After spending some time at the Velli ground, we decided to have dinner on our way back to the Parade ground. The roads in Fort Kochi were bustling with people dancing, cooking and selling various food items and drinks in-front of their homes. It is from one of these homes that we tried Kuluki Sharabat for the very first time.
Due to New Year’s Eve, most of the restaurants had closed early. Teapot Cafe was the only place we found open. We ordered a veg sandwich and a chocolate pancake, both of which were okay but nothing great. This was bit of a let down since we had high expectations after reading the reviews. Maybe due to the festivities things were not as good as usual.
We then went back to the Parade ground and waited till midnight. When the clock struck 12, Papanji was lit on fire among-st loud cheers from the crowd. We also noticed multiple drones in the sky recording the event. The whole thing was over in few minutes and afterwards everyone started making their way back to their homes. On our way back to the homestay the roads to the Ro-Ro ferry were a little crowded as everyone was exiting the ground at the same time
On our drive back to the homestay, we noticed a road accident near the airport. A car had collided with a truck parked on the side of a straight road. It looked like the car driver was drunk, had lost control and rammed into the stationary truck. It seemed like the occupants had already been taken to the hospital. Either way, a bad start to the new year for the occupants of the car.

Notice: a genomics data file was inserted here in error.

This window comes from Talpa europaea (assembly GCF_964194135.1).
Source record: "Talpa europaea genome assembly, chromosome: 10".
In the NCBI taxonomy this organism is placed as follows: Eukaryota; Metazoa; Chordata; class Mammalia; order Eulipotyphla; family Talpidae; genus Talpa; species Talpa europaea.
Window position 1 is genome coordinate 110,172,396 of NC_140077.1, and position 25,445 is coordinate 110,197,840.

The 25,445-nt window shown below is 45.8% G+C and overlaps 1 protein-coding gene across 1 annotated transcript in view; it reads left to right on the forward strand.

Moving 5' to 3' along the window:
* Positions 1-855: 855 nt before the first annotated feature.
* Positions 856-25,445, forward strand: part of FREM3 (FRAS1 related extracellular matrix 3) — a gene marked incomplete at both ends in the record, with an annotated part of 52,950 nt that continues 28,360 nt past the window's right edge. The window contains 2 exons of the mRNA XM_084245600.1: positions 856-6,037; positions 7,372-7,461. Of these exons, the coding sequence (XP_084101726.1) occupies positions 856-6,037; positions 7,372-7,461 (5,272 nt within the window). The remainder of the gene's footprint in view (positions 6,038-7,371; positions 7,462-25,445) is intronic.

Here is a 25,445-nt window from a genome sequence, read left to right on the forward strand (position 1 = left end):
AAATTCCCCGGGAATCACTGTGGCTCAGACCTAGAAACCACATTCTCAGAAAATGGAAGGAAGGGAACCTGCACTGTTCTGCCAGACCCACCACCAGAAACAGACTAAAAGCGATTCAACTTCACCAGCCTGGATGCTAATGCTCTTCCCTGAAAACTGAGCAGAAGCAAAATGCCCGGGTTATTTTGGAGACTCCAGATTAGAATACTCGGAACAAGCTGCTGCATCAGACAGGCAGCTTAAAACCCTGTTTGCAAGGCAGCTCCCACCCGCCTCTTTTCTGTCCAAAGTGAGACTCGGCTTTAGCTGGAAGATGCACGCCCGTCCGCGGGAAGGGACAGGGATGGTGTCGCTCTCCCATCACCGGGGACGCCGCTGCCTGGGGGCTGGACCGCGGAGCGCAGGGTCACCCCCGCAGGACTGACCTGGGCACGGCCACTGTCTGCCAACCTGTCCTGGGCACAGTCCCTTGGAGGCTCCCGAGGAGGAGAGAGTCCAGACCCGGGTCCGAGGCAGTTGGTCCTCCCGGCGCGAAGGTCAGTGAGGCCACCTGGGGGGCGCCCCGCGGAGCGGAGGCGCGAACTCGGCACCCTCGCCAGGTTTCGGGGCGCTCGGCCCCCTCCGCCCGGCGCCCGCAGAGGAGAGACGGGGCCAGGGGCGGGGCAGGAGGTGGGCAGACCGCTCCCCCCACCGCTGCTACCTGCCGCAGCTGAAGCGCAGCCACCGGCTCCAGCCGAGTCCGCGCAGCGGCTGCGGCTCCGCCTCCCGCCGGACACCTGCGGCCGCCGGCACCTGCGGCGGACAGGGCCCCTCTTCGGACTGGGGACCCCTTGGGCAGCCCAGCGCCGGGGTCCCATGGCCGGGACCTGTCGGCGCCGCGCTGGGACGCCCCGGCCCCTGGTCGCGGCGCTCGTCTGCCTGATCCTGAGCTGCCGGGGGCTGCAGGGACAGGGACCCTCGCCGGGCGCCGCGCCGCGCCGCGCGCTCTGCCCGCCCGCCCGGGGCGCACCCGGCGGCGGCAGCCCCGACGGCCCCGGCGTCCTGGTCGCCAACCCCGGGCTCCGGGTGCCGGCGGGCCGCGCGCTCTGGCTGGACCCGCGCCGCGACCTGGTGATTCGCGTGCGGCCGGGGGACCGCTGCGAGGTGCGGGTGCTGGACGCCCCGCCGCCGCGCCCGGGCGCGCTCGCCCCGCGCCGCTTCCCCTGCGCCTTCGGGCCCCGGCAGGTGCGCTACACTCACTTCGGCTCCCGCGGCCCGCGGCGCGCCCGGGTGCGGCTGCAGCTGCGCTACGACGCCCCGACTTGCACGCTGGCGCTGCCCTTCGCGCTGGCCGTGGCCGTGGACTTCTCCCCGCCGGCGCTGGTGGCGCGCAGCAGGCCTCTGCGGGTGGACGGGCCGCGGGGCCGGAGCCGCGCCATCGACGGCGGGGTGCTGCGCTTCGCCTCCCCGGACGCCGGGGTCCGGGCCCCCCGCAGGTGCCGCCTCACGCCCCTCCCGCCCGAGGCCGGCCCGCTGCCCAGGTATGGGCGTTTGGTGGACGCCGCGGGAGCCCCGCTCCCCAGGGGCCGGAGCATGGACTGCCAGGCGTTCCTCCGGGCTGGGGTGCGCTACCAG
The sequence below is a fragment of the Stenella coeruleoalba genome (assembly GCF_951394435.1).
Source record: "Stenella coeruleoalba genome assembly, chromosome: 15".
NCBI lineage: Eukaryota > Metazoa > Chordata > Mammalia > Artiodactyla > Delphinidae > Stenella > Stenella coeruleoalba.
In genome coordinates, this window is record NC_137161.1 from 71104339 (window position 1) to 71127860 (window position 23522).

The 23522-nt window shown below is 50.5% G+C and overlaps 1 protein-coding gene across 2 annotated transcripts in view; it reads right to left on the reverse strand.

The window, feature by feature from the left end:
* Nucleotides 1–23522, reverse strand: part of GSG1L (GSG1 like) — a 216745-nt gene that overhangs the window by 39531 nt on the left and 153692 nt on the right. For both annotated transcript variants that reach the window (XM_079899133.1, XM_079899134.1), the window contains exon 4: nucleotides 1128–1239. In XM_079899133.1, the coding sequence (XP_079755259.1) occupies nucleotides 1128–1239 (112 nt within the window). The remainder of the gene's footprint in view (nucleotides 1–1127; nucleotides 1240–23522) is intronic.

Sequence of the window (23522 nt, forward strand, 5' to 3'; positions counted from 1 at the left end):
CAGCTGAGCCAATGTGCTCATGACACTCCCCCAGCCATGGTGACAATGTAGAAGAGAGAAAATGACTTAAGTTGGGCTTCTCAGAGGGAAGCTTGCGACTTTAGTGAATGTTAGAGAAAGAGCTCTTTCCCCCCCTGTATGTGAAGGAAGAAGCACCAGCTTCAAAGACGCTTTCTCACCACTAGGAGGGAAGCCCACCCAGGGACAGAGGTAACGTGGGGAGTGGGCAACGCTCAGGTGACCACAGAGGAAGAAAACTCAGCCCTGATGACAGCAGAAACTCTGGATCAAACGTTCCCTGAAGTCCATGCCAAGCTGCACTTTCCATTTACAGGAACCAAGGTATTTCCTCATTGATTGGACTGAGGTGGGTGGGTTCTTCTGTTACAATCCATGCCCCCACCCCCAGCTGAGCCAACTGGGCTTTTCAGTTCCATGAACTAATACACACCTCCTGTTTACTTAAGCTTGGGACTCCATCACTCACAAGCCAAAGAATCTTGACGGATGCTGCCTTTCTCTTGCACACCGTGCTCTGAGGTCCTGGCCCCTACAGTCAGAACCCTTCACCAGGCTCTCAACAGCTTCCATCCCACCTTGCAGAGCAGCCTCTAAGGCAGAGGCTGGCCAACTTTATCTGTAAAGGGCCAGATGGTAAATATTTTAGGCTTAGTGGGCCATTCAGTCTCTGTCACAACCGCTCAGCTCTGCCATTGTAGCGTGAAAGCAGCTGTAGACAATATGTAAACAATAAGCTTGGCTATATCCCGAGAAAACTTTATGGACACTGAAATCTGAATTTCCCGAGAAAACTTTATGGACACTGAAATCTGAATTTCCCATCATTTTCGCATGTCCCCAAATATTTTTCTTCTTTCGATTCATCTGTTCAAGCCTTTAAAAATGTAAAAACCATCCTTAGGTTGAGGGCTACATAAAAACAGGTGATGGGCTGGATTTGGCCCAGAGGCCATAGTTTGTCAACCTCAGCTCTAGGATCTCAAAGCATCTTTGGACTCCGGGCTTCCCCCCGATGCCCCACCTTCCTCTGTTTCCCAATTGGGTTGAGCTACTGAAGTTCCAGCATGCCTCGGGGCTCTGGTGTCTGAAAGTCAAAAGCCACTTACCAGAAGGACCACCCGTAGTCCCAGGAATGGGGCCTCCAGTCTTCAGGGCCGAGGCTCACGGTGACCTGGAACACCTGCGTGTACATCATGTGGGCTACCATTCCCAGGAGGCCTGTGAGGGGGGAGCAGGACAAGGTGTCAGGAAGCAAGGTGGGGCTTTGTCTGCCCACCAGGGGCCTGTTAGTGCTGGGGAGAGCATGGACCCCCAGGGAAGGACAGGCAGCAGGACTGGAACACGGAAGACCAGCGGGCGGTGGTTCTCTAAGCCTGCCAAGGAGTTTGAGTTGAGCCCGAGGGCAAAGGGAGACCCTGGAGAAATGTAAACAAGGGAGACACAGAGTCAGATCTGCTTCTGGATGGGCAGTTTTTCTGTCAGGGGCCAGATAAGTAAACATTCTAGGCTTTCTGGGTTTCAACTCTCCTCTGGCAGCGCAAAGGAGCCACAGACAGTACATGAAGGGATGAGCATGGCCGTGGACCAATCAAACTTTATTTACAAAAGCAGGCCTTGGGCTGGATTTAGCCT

Day 14 to 18 – 1st Jan to 5th Jan 2019
We spent the next few days at the homestay. On 2nd Jan, when we went to Aluva to buy groceries there was a rally going on with people carrying saffron flags. We didn’t know what it was about until later that evening when Anil bhaiya, our caretaker at the homestay, told us about the strike.
Two women entered the Sabarimala temple in the early hours amidst protests against the Supreme Court ruling allowing women to enter the temple. These two women were the first to enter the temple following the ruling. As a result, protests were being conducted across the state by opposition political parties and a strike was declared.
To be on the safe side, we did not venture out for the next couple of days. We did go to the Suvarnodyanam biological park, close to our homestay, for a walk. This park is home to different varieties of bamboo trees and is a nice place for taking a stroll. There is a small coffee shop inside the park but the taste of the coffee there left much to be desired.
We found the wait until midnight for Papanji to be burnt a little boring. If you are someone who enjoys dancing and doesn’t mind dancing to tunes of songs that you do not understand, you might find the place less boring than we did. We can imagine the event being a lot of fun if you are with your friends or family. We also recommend that after the event is over, you wait for sometime before trying to exit the ground as there is usually a large crowd.
Looking back, we do feel that the event is worth a visit to experience the local culture.
Following are the places we visited:
- Paradesi synagogue or Jewish synagogue
- Spice market
- International Tourism Police Station And Police Museum
- The Christmas tree at the Velli ground
- Teapot cafe – Restaurant
- Parade ground
- Suvarnodyanam biological park